The Divsion of Public Health is in the Department of Human Services offers comprehensive health services to enhance your work, your family, your neighborhood and your life.
201 South Shore Road, Stillwater Building
Northfield
New Jersey
08225
United States
  • +1 (609) 645-5935 work +1 (609) 645-5931 fax
  • Department of Human Services

    Division of Public Health

    Health Topics - Cancer

    About 1 million new cases of cancer will be diagnosed in the United States in 2003, and about half a million people will die of the disease. Cancer is the second leading cause of death in this country. However, improvements in cancer detection, diagnosis, and treatment have increased the survival rate for many types of cancer. About 60 percent of all people diagnosed with cancer will be alive 5 years after treatment.

    The Division of Public Health offers free screening, risk assessment and education for breast and cervical cancer through its Women's Health Services at the following locations and times.

    201 South Shore Road, Northfield
    Every Wednesday 9AM to 2PM
    Call (609) 645-5933 to make an appointment.

    Click on each title below for more information compiled from the National Cancer Institute:

    What is cancer?
    What causes cancer?
    Can cancer be prevented?
    What are some of the common signs and symptoms of cancer?
    How is cancer treated?
    Does cancer always cause pain?
    Many people I know have cancer. Could it be caused by something in the environment?
    Where can I find more information about cancer?

    Q. What is cancer?

    A. Cancer is a group of many related diseases that begin in cells, the body’s basic building blocks. Normally, cells grow and divide to produce more cells as they are needed to keep the body healthy. Sometimes, this orderly process goes wrong. New cells form when the body does not need them, and old cells do not die when they should. The extra cells form a mass of tissue called a growth or tumor. Not all tumors are cancerous; tumors can be benign or malignant.

    Benign tumors are not cancer. They can often be removed and, in most cases, they do not come back. Cells in benign tumors do not spread to other parts of the body. Most important, benign tumors are rarely a threat to life.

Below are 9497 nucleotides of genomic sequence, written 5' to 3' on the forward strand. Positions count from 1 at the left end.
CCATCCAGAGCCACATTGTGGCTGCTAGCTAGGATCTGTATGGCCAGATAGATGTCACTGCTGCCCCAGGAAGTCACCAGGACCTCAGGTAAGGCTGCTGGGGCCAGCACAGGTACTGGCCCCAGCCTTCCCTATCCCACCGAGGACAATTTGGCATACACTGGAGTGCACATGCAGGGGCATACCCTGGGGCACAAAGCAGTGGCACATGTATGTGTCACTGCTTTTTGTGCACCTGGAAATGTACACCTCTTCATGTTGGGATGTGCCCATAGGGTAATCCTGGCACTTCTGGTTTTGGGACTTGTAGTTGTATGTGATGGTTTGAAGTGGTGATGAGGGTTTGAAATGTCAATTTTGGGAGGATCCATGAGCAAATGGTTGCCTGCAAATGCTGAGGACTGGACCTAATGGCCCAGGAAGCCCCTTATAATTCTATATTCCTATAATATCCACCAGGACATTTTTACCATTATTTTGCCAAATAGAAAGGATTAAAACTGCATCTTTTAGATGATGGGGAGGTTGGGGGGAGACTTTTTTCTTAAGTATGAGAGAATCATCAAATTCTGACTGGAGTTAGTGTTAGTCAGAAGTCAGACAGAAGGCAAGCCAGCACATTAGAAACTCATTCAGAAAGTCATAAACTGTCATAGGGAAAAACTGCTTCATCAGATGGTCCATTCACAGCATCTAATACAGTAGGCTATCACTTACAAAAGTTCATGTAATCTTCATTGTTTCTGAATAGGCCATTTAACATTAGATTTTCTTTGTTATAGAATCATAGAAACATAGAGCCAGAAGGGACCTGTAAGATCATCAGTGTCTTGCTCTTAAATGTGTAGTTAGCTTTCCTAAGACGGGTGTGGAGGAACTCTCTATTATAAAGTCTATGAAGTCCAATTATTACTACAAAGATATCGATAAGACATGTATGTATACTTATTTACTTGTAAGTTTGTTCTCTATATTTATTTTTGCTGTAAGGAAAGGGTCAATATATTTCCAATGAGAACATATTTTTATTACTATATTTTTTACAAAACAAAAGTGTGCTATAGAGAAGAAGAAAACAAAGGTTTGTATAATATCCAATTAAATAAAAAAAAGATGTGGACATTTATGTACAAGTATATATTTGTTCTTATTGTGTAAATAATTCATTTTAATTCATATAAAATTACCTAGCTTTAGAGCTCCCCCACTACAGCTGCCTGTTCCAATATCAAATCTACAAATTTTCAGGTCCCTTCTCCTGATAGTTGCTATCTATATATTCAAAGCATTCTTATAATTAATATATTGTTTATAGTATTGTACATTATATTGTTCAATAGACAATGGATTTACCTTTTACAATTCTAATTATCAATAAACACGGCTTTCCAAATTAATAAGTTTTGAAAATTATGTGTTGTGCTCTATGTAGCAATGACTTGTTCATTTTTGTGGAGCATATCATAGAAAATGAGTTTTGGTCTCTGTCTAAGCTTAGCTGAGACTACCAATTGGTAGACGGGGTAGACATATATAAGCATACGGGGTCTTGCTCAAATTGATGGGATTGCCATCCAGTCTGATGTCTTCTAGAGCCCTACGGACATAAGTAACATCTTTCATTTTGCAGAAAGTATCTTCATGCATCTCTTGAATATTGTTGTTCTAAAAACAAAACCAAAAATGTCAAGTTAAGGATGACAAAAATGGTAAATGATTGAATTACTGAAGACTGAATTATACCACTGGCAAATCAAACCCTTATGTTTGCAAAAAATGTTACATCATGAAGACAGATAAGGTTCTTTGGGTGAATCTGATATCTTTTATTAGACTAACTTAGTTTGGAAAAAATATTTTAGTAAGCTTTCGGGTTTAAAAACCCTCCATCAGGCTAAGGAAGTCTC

Malignant tumors are cancer. Cells in malignant tumors are abnormal and divide without control or order. Cancer cells invade and destroy the tissue around them. Cancer cells can also break away from a malignant tumor and enter the bloodstream or lymphatic system.

    Q. What causes cancer?

    A. Scientists have learned that cancer is caused by changes in genes that control normal cell growth and cell death. Certain lifestyle and environmental factors can change some normal genes into genes that allow the growth of cancer. Many genetic changes that lead to cancer are the result of tobacco use, diet, exposure to ultraviolet (UV) radiation from the sun, or exposure to carcinogens (cancer-causing substances) in the workplace and in the environment. Some gene alterations are inherited. However, having an inherited gene alteration does not mean that the person is certain to develop cancer; it means that the chance of getting cancer is increased. Scientists continue to examine the factors that may increase a person’s chance of developing cancer.

    Q. Can cancer be prevented?

    A. People can reduce their chances of getting cancer by not using tobacco products; by choosing foods with less fat and eating more vegetables, fruits, and whole grains; by exercising regularly and avoiding obesity; and by avoiding the harmful rays of the sun. Although many risk factors can be avoided, some, such as inherited conditions, are unavoidable. Still, it is helpful to be aware of them. It is also important to keep in mind that not everyone with a particular risk factor for cancer actually gets the disease; in fact, most do not. People who have an increased likelihood of developing cancer can help protect themselves by avoiding risk factors whenever possible and by getting regular checkups so that, if cancer develops, it is likely to be found early. Treatment is often more effective when cancer is detected early. Screening exams, such as colonoscopy, mammography and the Pap test, may also detect pre-cancerous conditions that can be treated before they turn into cancer.